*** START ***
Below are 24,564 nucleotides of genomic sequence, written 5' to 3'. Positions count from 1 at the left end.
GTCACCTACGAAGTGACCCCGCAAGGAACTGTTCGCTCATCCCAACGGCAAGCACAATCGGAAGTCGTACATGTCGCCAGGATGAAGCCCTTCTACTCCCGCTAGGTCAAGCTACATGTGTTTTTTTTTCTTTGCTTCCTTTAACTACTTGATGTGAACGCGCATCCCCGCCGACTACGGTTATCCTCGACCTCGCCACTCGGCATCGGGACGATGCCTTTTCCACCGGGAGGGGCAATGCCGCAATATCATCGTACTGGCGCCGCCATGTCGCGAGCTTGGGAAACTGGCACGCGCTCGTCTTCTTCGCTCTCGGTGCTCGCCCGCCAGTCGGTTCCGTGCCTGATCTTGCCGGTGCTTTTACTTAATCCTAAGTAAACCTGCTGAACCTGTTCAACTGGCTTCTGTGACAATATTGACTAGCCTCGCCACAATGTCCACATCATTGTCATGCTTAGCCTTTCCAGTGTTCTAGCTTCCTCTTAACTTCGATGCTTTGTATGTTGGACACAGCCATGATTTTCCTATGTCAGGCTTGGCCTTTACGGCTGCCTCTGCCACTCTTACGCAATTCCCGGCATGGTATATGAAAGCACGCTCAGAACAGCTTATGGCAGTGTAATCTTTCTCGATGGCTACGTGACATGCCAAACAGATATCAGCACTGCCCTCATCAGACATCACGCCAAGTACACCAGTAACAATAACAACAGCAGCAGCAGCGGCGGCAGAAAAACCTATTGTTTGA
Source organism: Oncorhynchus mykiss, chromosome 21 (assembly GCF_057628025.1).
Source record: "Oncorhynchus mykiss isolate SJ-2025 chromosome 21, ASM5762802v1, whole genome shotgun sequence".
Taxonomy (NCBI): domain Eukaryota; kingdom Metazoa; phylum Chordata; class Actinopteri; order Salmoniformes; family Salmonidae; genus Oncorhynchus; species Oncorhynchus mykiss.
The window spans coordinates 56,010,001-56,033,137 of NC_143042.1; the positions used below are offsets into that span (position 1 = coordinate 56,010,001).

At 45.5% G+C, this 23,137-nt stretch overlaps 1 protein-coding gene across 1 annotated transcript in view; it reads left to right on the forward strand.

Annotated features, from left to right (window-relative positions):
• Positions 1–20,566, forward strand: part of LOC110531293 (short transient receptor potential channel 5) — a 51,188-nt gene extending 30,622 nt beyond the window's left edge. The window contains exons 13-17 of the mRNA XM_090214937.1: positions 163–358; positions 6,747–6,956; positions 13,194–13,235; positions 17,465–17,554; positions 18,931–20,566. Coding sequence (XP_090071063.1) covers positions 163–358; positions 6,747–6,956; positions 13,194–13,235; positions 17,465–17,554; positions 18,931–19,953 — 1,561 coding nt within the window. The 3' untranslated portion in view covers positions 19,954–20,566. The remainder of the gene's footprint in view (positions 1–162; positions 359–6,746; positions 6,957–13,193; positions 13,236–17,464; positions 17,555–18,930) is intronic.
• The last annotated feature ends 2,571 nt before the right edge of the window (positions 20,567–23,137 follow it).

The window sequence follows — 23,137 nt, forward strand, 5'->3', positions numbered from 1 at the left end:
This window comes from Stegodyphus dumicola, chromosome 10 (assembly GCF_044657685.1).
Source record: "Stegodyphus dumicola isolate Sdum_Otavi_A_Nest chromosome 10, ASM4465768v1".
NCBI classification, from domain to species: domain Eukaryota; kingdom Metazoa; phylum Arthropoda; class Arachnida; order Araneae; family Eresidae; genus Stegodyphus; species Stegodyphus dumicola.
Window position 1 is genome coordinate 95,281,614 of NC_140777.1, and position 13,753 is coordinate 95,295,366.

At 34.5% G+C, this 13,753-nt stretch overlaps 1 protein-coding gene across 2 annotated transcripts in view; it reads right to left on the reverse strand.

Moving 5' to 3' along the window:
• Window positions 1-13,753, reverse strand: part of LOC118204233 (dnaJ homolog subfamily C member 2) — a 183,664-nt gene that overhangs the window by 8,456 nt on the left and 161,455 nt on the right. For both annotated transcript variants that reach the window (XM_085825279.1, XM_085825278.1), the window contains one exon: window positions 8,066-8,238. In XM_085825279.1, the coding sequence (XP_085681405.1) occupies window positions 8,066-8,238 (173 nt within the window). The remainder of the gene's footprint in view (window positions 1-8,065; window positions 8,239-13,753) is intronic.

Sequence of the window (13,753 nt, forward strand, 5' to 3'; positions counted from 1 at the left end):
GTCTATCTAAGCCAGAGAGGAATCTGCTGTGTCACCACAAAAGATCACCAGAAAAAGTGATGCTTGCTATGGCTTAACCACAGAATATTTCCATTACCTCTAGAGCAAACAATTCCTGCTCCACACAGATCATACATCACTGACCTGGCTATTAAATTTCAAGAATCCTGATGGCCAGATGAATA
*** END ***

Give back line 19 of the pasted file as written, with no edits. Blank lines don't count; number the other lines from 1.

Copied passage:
Sequence of the window (13,753 nt, forward strand, 5' to 3'; positions counted from 1 at the left end):